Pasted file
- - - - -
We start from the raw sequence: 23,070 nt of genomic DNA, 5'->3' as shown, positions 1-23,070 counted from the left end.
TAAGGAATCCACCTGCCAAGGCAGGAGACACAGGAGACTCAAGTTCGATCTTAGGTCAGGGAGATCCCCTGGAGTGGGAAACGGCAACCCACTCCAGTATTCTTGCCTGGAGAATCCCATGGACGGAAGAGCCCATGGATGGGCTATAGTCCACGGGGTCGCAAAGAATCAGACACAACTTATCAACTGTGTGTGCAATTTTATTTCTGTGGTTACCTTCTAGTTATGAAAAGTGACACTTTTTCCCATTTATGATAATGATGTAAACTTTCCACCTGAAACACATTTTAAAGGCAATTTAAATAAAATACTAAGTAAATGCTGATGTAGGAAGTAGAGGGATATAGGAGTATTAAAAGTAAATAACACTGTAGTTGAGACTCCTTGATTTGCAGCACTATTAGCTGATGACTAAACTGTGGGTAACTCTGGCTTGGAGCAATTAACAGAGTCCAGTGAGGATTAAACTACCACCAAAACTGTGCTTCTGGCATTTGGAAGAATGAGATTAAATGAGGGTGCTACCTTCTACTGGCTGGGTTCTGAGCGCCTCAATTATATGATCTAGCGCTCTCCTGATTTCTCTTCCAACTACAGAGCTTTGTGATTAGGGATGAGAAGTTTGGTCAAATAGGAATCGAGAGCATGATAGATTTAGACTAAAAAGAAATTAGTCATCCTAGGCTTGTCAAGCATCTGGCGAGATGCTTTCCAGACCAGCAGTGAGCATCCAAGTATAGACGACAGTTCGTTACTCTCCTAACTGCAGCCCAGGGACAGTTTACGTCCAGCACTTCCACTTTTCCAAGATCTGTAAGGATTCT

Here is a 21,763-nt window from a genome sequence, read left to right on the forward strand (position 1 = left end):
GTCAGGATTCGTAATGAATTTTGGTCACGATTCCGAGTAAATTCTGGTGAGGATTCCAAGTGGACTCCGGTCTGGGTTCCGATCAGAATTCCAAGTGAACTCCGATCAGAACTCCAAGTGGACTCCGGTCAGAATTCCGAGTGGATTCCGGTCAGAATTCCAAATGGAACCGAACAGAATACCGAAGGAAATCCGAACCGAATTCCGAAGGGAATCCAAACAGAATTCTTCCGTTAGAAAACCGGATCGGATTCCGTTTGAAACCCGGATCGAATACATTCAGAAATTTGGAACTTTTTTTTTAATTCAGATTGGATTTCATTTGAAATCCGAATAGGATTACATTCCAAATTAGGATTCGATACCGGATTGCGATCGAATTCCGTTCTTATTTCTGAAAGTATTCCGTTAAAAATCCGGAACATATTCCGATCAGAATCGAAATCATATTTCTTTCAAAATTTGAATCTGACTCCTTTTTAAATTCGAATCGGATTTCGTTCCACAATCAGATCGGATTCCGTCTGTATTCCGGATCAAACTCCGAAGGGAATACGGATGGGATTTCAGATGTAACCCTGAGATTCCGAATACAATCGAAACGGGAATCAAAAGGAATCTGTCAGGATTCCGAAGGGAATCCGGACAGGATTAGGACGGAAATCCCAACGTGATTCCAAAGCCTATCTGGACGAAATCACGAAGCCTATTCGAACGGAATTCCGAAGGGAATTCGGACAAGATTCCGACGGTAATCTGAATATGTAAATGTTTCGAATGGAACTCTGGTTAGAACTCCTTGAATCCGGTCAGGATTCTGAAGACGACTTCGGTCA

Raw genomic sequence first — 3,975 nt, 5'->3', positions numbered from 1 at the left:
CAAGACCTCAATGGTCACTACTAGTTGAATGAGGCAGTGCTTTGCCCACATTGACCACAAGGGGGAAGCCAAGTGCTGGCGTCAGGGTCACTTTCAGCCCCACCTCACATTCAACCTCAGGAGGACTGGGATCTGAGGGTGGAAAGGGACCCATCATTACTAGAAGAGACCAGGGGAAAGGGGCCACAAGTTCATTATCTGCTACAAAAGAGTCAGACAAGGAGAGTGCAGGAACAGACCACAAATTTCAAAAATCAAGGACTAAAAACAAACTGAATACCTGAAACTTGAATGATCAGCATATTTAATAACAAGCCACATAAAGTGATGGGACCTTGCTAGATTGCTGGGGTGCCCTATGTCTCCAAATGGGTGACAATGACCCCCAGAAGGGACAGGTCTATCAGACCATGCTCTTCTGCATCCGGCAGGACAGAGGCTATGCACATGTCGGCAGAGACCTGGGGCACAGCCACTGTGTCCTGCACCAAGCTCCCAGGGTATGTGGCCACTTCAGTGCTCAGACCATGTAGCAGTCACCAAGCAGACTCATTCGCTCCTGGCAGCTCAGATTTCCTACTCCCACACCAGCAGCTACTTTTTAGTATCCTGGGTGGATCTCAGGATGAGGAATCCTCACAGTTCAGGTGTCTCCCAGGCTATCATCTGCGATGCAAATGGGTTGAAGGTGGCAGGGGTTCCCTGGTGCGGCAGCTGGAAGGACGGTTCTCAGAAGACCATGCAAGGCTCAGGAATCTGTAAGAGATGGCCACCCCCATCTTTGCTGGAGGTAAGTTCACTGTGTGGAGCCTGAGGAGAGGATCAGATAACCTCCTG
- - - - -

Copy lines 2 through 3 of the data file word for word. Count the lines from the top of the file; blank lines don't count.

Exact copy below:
TAAGGAATCCACCTGCCAAGGCAGGAGACACAGGAGACTCAAGTTCGATCTTAGGTCAGGGAGATCCCCTGGAGTGGGAAACGGCAACCCACTCCAGTATTCTTGCCTGGAGAATCCCATGGACGGAAGAGCCCATGGATGGGCTATAGTCCACGGGGTCGCAAAGAATCAGACACAACTTATCAACTGTGTGTGCAATTTTATTTCTGTGGTTACCTTCTAGTTATGAAAAGTGACACTTTTTCCCATTTATGATAATGATGTAAACTTTCCACCTGAAACACATTTTAAAGGCAATTTAAATAAAATACTAAGTAAATGCTGATGTAGGAAGTAGAGGGATATAGGAGTATTAAAAGTAAATAACACTGTAGTTGAGACTCCTTGATTTGCAGCACTATTAGCTGATGACTAAACTGTGGGTAACTCTGGCTTGGAGCAATTAACAGAGTCCAGTGAGGATTAAACTACCACCAAAACTGTGCTTCTGGCATTTGGAAGAATGAGATTAAATGAGGGTGCTACCTTCTACTGGCTGGGTTCTGAGCGCCTCAATTATATGATCTAGCGCTCTCCTGATTTCTCTTCCAACTACAGAGCTTTGTGATTAGGGATGAGAAGTTTGGTCAAATAGGAATCGAGAGCATGATAGATTTAGACTAAAAAGAAATTAGTCATCCTAGGCTTGTCAAGCATCTGGCGAGATGCTTTCCAGACCAGCAGTGAGCATCCAAGTATAGACGACAGTTCGTTACTCTCCTAACTGCAGCCCAGGGACAGTTTACGTCCAGCACTTCCACTTTTCCAAGATCTGTAAGGATTCT

Here is a 21,763-nt window from a genome sequence, read left to right on the forward strand (position 1 = left end):